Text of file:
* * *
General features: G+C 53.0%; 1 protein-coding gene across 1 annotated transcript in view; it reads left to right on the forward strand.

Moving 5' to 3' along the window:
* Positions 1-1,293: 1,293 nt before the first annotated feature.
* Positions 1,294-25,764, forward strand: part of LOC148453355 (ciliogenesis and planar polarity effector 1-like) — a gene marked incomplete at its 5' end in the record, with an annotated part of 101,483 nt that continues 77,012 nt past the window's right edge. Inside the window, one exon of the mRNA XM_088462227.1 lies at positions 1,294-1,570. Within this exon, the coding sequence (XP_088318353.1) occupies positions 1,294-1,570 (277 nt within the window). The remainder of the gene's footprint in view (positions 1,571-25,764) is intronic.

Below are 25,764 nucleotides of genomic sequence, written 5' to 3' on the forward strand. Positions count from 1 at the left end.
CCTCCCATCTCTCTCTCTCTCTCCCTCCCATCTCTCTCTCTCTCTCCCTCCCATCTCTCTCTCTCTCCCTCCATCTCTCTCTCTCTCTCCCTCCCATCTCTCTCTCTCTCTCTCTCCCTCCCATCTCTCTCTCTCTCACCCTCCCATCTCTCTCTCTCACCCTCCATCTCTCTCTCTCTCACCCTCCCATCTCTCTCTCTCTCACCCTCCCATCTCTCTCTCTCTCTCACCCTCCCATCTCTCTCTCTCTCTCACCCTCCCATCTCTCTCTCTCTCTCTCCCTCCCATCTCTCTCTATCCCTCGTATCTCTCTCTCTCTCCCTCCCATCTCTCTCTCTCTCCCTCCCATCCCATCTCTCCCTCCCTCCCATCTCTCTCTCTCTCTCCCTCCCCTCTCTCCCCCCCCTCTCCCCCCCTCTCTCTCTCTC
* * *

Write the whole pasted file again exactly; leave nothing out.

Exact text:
General features: G+C 53.0%; 1 protein-coding gene across 1 annotated transcript in view; it reads left to right on the forward strand.

Moving 5' to 3' along the window:
* Positions 1-1,293: 1,293 nt before the first annotated feature.
* Positions 1,294-25,764, forward strand: part of LOC148453355 (ciliogenesis and planar polarity effector 1-like) — a gene marked incomplete at its 5' end in the record, with an annotated part of 101,483 nt that continues 77,012 nt past the window's right edge. Inside the window, one exon of the mRNA XM_088462227.1 lies at positions 1,294-1,570. Within this exon, the coding sequence (XP_088318353.1) occupies positions 1,294-1,570 (277 nt within the window). The remainder of the gene's footprint in view (positions 1,571-25,764) is intronic.

Below are 25,764 nucleotides of genomic sequence, written 5' to 3' on the forward strand. Positions count from 1 at the left end.
CCTCCCATCTCTCTCTCTCTCTCCCTCCCATCTCTCTCTCTCTCTCCCTCCCATCTCTCTCTCTCTCCCTCCATCTCTCTCTCTCTCTCCCTCCCATCTCTCTCTCTCTCTCTCTCCCTCCCATCTCTCTCTCTCTCACCCTCCCATCTCTCTCTCTCACCCTCCATCTCTCTCTCTCTCACCCTCCCATCTCTCTCTCTCTCACCCTCCCATCTCTCTCTCTCTCTCACCCTCCCATCTCTCTCTCTCTCTCACCCTCCCATCTCTCTCTCTCTCTCTCCCTCCCATCTCTCTCTATCCCTCGTATCTCTCTCTCTCTCCCTCCCATCTCTCTCTCTCTCCCTCCCATCCCATCTCTCCCTCCCTCCCATCTCTCTCTCTCTCTCCCTCCCCTCTCTCCCCCCCCTCTCCCCCCCTCTCTCTCTCTC